A 35 year-old patient, Mr. B, with a long history of brain cancer recently died on unit 11-5. All of the 11-5 staff had grown very close to this patient and his family, considering his long history with the Neurosurgery service and his multiple hospital stays. This close relationship is actually the reason why the family chose to keep him in the hospital during his last days of life and specifically requested that he die on 11-5 rather than in a Hospice setting.
Mr. B's wife brought in wrist bands which read "Team B" that all the staff wore in support of his fight with cancer. They have 3 children, a toddler and two adolescent boys. When the two boys, age 12 and 14 were told of the patient's terminal condition and imminent death, they were very distraught. While the charge nurse and family members tried to console them, they sought additional words of encouragement and brought them to the Nurse Manager, Justine Abram's office. Justine immediately dropped what she was doing and spent the next few hours talking to them and crying with them. From that moment on, the boys always looked to Justine for comfort. Whether it was just to sit in the patient's room with them during a visit, or answer questions about the death process and what happens, Justine helped them through it. She dropped whatever she was doing to be present with the patient and his family.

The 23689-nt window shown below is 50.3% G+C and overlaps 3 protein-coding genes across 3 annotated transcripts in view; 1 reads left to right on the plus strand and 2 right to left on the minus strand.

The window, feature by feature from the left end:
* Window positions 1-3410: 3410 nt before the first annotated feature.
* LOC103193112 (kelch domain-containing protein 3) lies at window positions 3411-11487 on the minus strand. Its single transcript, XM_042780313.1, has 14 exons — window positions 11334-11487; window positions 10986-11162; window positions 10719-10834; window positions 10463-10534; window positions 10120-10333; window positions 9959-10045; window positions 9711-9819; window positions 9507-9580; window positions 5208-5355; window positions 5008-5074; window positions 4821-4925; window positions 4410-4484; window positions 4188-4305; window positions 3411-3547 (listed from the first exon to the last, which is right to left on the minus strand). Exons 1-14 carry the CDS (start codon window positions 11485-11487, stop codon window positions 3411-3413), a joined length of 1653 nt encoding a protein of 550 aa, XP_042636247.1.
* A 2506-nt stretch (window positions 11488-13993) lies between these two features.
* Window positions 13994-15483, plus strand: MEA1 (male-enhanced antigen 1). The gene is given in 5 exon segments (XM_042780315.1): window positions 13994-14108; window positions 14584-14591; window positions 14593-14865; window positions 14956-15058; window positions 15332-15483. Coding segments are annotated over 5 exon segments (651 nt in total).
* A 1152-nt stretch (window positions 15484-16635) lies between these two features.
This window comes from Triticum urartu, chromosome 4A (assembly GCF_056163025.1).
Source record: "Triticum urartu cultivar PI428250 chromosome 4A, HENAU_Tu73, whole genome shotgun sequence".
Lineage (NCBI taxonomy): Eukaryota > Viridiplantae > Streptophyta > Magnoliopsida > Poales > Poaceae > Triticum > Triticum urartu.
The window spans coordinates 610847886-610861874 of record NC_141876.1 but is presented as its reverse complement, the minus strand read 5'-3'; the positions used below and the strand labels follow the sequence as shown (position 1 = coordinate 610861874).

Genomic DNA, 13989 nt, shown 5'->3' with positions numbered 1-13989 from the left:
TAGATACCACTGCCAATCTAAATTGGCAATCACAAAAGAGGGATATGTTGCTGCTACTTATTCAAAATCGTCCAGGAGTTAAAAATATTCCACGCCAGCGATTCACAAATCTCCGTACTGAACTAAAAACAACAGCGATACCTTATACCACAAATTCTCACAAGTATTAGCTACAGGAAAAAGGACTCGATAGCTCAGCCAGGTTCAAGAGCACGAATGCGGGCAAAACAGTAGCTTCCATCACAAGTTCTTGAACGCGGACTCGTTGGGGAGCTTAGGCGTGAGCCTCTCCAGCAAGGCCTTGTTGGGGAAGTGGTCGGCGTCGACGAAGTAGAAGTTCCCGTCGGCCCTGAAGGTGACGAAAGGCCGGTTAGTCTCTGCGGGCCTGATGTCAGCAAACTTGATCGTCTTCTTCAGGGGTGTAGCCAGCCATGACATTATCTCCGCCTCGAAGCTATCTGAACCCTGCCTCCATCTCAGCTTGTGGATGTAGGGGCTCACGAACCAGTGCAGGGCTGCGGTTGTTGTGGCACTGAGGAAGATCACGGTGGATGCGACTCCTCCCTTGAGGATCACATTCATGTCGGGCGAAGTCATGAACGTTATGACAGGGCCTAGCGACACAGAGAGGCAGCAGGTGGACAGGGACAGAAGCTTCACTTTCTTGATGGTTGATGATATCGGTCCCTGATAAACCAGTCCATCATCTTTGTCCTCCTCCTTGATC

Truly, all of the nursing staff were really involved with this patient's care and ensured the wants and needs for both him and his family were met during this difficult time. Ensuring his dog was there at the time of his passing was one such request that the staff was able to meet. Many people sat with them, just to be present, shared stories and memories, and many tears. The act of being present, not hurried, and allowing someone to feel as if they are the only thing that matters is a true gift. Justine and her staff provided this gift to this patient and family.
On the night of his passing, his sons, as usual, looked to Justine for support. As his last moments were late at night, Justine was not in the hospital. The nursing staff, however, called Justine at home and she immediately dropped what she was doing to be present with the boys. Justine, along with a day shift PCA, Ruth Dorsey, stayed here that night until 3am and helped with the care of Mr. B and comforted the family during this difficult time. Justine helped answer many difficult questions that the boys had, such as where the body goes from here and what happens next. The entire nursing staff on unit 11-5 truly showed compassionate, patient-centered care to this patient and family during this difficult time; and as a Nurse Manager, Justine truly exhibits what a great leader is and what it means to put the patient first.